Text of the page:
The second lesson that Dunkirk holds is that the defense of Western Civilization is not all about great men and flashy valor, but it is also — perhaps mostly — about the average person who is willing to quietly do his duty — the person, incidentally, that Western Civilization at its best intends to elevate. There is almost no mention of the surrounding politics. When Churchill’s famous contemporaneous speech makes it into the movie, we do not hear it from him.

As Philip Reynolds at Acculturated wrote,

Dunkirk is a reminder that you don’t have to be Iron Man or Batman or even Gandhi or Mother Teresa to change the world. You just need to be willing to have the fortitude and courage to act when called upon, and to respond to chaos and disorder not with cynicism or fear, but with, “I’ll be useful.”


In this sense, it parallels Tolkien’s hobbits, who are heroic not because they are great warriors or fearless leaders, but because they do the right thing when called upon. Importantly, they possess this quiet fortitude because they live each day practicing simple duties, and they have learned to value the opportunity to do so. Both Dunkirk and The Lord of the Rings are very British in this portrayal of heroism. What the men at Dunkirk stood for was a corner of the world where they could continue to live their lives as free British men, with their families and their faith.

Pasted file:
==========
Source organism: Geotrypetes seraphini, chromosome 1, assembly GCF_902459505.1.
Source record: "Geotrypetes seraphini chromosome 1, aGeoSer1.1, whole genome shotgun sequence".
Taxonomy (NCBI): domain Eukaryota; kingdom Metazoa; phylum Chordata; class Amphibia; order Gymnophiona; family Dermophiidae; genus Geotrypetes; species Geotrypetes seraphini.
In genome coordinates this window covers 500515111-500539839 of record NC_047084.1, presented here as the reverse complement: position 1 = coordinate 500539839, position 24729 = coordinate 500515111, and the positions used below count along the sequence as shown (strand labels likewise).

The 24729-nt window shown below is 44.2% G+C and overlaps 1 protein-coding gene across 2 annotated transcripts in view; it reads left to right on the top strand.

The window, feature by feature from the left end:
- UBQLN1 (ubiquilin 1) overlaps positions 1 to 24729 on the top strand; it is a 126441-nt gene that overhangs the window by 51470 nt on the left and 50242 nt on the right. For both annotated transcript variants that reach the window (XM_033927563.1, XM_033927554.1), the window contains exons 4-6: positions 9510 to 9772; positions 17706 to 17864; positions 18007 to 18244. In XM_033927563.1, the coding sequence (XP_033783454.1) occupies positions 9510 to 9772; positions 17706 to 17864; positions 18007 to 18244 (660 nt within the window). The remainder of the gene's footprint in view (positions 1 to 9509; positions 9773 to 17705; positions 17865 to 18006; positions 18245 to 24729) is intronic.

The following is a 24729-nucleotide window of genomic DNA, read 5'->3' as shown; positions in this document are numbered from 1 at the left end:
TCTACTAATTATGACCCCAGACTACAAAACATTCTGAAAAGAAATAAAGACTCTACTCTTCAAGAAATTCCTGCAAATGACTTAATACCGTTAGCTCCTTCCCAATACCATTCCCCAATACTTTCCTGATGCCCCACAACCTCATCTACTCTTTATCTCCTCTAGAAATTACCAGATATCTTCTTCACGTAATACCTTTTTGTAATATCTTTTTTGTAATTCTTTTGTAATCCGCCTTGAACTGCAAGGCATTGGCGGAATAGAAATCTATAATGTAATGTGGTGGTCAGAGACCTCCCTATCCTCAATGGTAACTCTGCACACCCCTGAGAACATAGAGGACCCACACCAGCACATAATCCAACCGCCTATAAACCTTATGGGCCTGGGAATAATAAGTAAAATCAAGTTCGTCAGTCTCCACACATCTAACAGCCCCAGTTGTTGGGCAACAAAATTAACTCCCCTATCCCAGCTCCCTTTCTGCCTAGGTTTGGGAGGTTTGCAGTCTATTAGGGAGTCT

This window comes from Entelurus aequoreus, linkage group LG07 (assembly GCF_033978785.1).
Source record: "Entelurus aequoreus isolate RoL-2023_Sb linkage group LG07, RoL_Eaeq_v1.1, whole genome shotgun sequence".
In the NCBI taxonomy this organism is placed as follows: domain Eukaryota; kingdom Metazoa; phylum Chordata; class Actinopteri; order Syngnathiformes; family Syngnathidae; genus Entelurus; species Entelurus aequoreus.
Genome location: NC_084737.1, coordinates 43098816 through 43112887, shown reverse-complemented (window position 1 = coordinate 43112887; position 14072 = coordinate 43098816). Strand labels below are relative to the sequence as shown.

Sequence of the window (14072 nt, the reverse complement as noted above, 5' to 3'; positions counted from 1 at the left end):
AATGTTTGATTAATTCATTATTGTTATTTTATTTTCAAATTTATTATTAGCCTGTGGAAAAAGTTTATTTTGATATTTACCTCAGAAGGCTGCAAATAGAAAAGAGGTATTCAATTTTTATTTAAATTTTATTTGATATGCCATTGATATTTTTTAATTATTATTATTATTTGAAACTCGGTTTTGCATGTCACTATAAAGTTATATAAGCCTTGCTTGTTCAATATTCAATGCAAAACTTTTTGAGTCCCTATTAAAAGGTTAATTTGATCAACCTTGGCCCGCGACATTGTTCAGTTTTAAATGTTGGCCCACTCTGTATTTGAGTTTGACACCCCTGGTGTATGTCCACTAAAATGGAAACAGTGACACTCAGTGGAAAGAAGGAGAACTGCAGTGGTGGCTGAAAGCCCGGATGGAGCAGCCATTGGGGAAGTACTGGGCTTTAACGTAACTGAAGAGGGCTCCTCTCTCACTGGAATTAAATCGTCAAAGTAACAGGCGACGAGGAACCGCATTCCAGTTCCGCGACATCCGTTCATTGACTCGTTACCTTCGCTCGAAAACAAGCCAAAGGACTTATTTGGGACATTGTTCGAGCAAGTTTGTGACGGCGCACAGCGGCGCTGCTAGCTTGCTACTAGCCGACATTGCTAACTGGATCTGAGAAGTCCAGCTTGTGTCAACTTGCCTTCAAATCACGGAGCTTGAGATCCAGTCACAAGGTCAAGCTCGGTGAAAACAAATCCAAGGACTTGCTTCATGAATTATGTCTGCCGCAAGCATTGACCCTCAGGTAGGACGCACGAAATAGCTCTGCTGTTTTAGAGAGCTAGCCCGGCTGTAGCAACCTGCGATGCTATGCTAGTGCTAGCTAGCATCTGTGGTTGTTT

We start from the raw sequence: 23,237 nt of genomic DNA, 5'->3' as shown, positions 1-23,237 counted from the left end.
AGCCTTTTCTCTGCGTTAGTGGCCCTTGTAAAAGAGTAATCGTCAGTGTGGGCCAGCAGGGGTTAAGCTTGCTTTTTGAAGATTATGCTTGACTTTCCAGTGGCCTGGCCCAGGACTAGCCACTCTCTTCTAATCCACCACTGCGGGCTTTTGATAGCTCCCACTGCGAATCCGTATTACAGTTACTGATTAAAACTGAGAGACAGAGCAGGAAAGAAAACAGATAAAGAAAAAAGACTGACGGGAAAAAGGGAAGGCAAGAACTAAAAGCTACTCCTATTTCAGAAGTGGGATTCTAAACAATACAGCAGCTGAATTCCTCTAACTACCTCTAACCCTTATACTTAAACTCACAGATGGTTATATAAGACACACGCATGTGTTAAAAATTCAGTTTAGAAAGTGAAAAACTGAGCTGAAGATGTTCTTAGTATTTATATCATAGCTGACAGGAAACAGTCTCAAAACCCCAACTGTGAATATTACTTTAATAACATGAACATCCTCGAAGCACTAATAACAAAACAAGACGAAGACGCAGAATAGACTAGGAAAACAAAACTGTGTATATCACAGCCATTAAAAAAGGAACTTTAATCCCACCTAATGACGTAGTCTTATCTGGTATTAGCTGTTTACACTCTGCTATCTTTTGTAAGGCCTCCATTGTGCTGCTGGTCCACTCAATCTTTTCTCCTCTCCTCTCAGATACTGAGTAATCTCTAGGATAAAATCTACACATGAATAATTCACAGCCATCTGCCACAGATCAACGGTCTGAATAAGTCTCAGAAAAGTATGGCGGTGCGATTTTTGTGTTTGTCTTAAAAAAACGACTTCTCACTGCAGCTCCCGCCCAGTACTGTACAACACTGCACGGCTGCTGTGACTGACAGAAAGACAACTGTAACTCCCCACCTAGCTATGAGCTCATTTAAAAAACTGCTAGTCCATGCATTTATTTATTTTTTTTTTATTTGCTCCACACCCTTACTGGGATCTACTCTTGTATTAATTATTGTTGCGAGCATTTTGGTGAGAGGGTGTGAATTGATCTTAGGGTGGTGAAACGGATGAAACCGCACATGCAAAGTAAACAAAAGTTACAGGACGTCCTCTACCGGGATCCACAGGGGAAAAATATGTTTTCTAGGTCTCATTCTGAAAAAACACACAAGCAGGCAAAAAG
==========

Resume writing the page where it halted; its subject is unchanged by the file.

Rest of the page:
This lesson can easily be applied to life by considering one’s values and living them out. Christian values, family values, traditional values — sometimes these are best defended by example. Living like Christ, building a strong family, and standing on traditional morals, even as others follow other gods, their families and communities disintegrate, and they abandon their integrity and principles, can be the best advertisement for the virtues of those values. Sometimes one’s duty is simply show that through one’s own life.

Some will object that this is not fighting, that what is necessary is to adopt the tactics of opponents. By comparison, some might object that the evacuation of Dunkirk was a retreat and a loss. True, in the short run. But the third lesson to be learned is found in the tagline of the movie: Survival is victory. Conservatives who have found themselves abruptly thrown from the driver’s seat of the Republican Party in the age of Trump, who are alienated by both the direction of the White House and the lack of direction in Congress, can take solace in the knowledge that tactical retreat and regrouping sometimes comes before ultimate triumph.


In the meantime, we should all enjoy Dunkirk. With its overwhelmingly positive critical reception and box office overachievement, it may be the film that reconnects award show accolades with broad cultural appeal — and incentivizes Hollywood to replicate that fusion. It may also be a source of encouragement for all free Westerners and Christians to find the quiet fortitude to perpetuate our way of life apart from the spotlight or the world stage, even when we seem to be in retreat.